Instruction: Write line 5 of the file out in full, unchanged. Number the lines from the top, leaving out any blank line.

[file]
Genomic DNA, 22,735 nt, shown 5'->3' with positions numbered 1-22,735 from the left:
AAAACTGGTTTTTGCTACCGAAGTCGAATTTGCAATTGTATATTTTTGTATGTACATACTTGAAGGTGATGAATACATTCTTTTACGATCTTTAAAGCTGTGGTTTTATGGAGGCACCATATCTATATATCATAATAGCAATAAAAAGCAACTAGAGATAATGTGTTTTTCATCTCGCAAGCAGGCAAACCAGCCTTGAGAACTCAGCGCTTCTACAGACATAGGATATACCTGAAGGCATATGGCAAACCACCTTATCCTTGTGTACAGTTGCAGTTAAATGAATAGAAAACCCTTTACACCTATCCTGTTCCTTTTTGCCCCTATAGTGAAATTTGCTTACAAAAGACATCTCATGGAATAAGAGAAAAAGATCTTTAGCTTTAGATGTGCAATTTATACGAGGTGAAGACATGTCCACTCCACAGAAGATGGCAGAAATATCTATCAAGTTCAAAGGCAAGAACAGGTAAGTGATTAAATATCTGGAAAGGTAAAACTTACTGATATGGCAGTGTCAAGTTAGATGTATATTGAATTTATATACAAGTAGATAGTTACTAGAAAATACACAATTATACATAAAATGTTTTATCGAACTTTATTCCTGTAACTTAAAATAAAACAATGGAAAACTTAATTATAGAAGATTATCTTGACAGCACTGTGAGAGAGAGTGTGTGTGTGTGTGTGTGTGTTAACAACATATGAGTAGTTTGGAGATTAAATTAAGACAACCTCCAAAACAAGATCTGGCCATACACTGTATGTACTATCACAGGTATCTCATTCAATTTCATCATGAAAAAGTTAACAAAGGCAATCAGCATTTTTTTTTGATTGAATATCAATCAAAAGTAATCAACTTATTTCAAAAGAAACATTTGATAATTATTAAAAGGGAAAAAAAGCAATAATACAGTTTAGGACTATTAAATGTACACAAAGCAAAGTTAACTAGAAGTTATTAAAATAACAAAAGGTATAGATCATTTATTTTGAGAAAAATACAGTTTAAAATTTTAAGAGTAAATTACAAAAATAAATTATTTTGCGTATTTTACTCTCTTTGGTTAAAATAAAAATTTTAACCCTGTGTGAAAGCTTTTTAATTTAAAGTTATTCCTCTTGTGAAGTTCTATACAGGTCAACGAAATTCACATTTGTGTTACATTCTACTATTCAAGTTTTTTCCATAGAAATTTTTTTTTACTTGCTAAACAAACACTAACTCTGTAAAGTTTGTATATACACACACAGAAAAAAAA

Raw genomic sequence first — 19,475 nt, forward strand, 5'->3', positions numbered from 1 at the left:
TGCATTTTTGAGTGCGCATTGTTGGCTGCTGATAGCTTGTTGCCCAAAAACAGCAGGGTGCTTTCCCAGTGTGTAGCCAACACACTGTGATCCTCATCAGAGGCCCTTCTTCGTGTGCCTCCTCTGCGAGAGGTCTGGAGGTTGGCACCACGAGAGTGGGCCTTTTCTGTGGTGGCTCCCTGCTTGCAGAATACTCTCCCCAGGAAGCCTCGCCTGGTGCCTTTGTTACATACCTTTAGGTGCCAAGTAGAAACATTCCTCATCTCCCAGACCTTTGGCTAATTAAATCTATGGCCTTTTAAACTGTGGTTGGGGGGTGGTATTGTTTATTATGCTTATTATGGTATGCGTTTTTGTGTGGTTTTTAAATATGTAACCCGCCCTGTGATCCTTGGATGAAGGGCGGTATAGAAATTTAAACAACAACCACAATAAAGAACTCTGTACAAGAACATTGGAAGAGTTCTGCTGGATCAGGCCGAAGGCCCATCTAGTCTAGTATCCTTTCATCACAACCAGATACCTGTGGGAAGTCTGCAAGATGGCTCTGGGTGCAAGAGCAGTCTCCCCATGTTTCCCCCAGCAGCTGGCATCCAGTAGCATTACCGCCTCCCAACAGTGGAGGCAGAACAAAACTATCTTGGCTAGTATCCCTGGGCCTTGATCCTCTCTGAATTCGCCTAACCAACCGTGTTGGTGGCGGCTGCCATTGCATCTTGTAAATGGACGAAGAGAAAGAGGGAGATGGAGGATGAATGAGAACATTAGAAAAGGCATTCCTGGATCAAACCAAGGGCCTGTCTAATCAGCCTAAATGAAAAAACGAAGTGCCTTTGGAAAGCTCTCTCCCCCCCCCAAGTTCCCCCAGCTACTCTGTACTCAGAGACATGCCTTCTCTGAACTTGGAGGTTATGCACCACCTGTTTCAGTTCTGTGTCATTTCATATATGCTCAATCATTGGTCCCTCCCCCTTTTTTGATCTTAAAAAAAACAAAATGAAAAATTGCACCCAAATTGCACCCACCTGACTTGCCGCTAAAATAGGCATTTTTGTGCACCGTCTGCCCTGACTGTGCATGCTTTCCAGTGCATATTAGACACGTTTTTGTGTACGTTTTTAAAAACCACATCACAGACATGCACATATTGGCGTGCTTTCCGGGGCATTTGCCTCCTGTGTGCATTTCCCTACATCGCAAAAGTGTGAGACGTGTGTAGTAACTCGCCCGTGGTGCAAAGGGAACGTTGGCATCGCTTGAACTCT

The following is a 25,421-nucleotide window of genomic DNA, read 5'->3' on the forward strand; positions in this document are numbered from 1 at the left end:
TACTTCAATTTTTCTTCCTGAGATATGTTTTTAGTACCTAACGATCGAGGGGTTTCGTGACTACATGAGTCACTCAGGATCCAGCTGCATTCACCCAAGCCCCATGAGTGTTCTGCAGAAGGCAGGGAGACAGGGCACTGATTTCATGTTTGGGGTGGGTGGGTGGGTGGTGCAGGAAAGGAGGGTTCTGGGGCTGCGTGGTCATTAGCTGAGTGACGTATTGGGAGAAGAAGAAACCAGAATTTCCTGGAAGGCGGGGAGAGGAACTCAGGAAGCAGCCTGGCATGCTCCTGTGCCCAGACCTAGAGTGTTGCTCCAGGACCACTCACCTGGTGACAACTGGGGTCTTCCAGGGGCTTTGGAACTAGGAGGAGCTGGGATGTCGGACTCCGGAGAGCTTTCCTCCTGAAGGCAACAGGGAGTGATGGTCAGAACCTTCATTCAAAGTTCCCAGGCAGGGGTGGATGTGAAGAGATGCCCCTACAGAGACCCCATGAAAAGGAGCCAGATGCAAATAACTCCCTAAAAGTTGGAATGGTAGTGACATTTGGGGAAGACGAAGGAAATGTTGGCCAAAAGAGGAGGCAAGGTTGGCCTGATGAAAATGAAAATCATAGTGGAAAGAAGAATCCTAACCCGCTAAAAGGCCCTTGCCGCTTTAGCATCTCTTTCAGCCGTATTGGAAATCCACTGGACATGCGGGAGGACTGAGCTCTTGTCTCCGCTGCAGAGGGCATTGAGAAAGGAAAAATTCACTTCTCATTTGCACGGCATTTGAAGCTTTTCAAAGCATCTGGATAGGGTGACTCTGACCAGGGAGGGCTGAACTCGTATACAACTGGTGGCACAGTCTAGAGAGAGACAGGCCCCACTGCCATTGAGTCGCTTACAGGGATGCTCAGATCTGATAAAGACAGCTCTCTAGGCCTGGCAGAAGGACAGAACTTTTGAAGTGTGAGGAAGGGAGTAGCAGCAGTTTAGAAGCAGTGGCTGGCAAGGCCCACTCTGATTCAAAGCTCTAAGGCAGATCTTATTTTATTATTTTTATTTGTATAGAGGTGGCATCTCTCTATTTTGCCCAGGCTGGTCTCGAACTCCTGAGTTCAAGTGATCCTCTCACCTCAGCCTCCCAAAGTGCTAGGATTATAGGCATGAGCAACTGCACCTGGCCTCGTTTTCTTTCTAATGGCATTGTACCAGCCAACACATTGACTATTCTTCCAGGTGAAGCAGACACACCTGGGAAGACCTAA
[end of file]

The following is a 25,421-nucleotide window of genomic DNA, read 5'->3' on the forward strand; positions in this document are numbered from 1 at the left end: